The same applies to polygamy, which, despite its illegality, is quite common, the sheikh says. “I know one person – he has three wives, not two. I know many people who have two women and the women are happy with it, they don’t complain.” Sheikh Chami says he will not endorse multiple marriages in Australia himself, because they are tolerated but not encouraged in the Koran, but a man wanting to take a second wife can readily find someone to approve it. “If I don’t want to do it, another imam will do it.”
Krayem believes the position of women could be strengthened if the system – which is currently ad hoc, arbitrary, opaque and unregulated – was formalised under Australian law. A legalised process could enshrine rights that many women don’t even know they have under Islam, such as a pre-marital marriage contract that can stipulate a whole range of provisions including as-of-right divorce, the freedom to work, study or travel, or exemption from housework.
“What is needed in terms of family law is not recognition of sharia per se – whatever that means – but a dispute resolution process that is useful to the Muslim community and is sensitive to their needs,” says Krayem.
Some Islamic organisations have been vocal in advocating such a move. The Australian Islamic Mission argues Muslim family law could function in the same way as the Jewish Beth Din court, which adjudicates on personal, business and community issues, or the Indigenous courts set up for Aborigines and Torres Strait Islanders. Siddiq Buckley says it could work under the mediation set-up already in place: “We have mediation centres already in Australia where agreements are presented to the courts, and the courts say ‘thank you very much’ because it saves them time, resources and money.”
An informal system along these lines operates in Victoria, under the auspices of the Australian National Imams’ Council, an umbrella group of Islamic clerics. Mohamadu Saleem, who has a masters degree in Islamic jurisprudence, presides over a panel of four or five sheikhs. “We have a very established system where the husband and wife have the option of applying for a family member or an imam to act for them. It’s an alternative dispute resolution system,” says Sheikh Saleem.
He cites a case where a woman whose husband had withheld money she was entitled to was ordered to pay her 50% of his assets, and a dispute between a businessman and a mosque, where the imams mediated a $50,000 settlement that was subsequently endorsed by a civil court. On family matters, Sheikh Saleem says, his panel believes strongly that women should get justice, and that the welfare of children should be paramount.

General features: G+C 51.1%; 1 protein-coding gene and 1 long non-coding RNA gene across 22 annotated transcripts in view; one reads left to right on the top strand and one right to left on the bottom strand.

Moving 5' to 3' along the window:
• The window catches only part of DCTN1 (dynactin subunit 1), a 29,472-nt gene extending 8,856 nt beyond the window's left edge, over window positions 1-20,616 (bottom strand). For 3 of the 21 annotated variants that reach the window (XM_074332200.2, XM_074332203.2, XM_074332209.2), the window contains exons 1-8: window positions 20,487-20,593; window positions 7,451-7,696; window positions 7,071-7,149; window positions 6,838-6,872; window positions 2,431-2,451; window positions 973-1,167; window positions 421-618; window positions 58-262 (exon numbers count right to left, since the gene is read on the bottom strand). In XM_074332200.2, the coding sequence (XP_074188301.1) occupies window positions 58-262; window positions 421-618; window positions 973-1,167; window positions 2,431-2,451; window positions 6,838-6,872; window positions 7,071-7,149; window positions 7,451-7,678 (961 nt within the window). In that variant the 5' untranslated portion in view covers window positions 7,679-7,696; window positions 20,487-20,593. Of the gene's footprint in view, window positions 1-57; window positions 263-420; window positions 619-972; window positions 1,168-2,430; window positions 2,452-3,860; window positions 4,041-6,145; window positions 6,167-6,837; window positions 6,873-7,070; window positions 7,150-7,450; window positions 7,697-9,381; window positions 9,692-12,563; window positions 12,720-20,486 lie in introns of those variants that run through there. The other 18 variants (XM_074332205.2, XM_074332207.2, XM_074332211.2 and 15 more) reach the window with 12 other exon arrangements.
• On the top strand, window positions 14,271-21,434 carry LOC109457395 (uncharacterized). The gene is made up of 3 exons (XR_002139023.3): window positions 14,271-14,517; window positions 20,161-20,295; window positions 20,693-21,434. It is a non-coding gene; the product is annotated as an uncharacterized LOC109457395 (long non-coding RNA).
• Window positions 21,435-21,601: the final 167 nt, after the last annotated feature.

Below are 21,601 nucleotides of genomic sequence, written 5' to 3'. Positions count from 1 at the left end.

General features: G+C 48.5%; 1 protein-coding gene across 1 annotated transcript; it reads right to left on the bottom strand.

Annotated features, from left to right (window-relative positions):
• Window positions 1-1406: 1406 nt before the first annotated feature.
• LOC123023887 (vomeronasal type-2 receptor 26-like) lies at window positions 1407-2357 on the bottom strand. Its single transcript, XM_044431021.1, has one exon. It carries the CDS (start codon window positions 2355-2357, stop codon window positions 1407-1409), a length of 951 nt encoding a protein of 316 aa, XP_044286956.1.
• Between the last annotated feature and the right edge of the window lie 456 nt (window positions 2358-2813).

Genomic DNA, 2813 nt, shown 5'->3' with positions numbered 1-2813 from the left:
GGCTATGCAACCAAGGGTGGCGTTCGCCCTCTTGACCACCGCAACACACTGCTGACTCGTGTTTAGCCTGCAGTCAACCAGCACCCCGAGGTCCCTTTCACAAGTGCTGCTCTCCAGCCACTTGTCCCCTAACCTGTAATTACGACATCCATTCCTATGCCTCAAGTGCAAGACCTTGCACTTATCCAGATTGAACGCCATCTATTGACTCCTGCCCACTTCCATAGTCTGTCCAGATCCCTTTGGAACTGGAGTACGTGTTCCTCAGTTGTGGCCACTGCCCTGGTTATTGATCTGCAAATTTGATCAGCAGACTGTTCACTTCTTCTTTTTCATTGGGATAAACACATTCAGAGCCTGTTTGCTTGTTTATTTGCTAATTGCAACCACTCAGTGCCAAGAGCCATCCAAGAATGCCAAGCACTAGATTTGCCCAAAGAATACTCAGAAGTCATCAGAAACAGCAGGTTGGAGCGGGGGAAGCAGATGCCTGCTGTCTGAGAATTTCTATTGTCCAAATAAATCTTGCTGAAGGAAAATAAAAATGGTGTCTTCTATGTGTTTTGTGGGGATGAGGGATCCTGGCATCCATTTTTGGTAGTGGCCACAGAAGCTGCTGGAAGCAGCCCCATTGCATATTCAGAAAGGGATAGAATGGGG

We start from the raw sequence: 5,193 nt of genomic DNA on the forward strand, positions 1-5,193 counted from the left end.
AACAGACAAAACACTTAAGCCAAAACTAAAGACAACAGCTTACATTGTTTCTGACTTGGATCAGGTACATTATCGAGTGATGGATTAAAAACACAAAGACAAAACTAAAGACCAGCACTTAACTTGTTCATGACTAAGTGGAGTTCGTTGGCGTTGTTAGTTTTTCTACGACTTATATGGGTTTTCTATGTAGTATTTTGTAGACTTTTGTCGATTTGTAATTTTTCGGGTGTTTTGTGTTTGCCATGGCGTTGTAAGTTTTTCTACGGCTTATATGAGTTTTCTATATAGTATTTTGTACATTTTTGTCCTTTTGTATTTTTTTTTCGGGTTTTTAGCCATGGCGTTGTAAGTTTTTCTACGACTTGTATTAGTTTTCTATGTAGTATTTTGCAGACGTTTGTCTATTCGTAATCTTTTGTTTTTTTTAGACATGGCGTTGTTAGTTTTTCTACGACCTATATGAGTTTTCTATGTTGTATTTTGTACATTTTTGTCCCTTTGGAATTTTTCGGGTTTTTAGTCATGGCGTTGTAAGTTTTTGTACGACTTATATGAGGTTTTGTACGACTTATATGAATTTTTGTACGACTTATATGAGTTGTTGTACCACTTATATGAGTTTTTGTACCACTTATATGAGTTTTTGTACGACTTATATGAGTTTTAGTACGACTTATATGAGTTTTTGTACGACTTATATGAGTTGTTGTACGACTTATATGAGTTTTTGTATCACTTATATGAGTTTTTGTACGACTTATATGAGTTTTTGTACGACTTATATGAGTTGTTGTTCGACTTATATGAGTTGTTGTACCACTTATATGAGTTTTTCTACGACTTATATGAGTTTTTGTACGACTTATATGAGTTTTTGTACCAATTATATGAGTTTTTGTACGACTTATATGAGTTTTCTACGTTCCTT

The Imams’ Council supports a move to cement its system in Australian law. “Naming the court in English as a sharia court is a misnomer, it’s not a sharia court, it’s a court of arbitration on family matters,” says Sheikh Saleem. “It shouldn’t be construed as Muslims taking over Australia. That will never happen.”
Perhaps surprisingly, the idea enjoys some backing in secular legal circles. One supporter is Robin Inglis, chief executive of the community-based Fitzroy Legal Service in Melbourne’s northern suburbs, which are home to a substantial Muslim population. He says Islamic courts “would fill a really important need and would be a win–win situation”. Inglis says the ideal of equality before the law is fine in principle but rarely achieved in practice, as minority groups such as Muslims often find the civil court system daunting, inaccessible, prohibitively expensive and incomprehensible. “We’re not trying to argue that sharia courts or sharia law are some sort of utopia or panacea, but the notion of trying to use the strength and expertise of particular communities to enrich how the Australian legal system functions is really worth talking about. I don’t see it as undermining Australian law or the international laws we’re signed up to.”
However, within the Muslim community, it’s a deeply polarising issue. Proponents of sharia are often condemned for fuelling hostility towards the Muslim community, while opponents are attacked if they seem to question or criticise Islamic law. The Islamic Council of Victoria was so convulsed by a controversy that erupted after one of its board members advocated sharia courts in 2009 that it won’t even discuss the matter, although an insider confirms it is “completely opposed in any shape or form” to legal recognition of sharia law.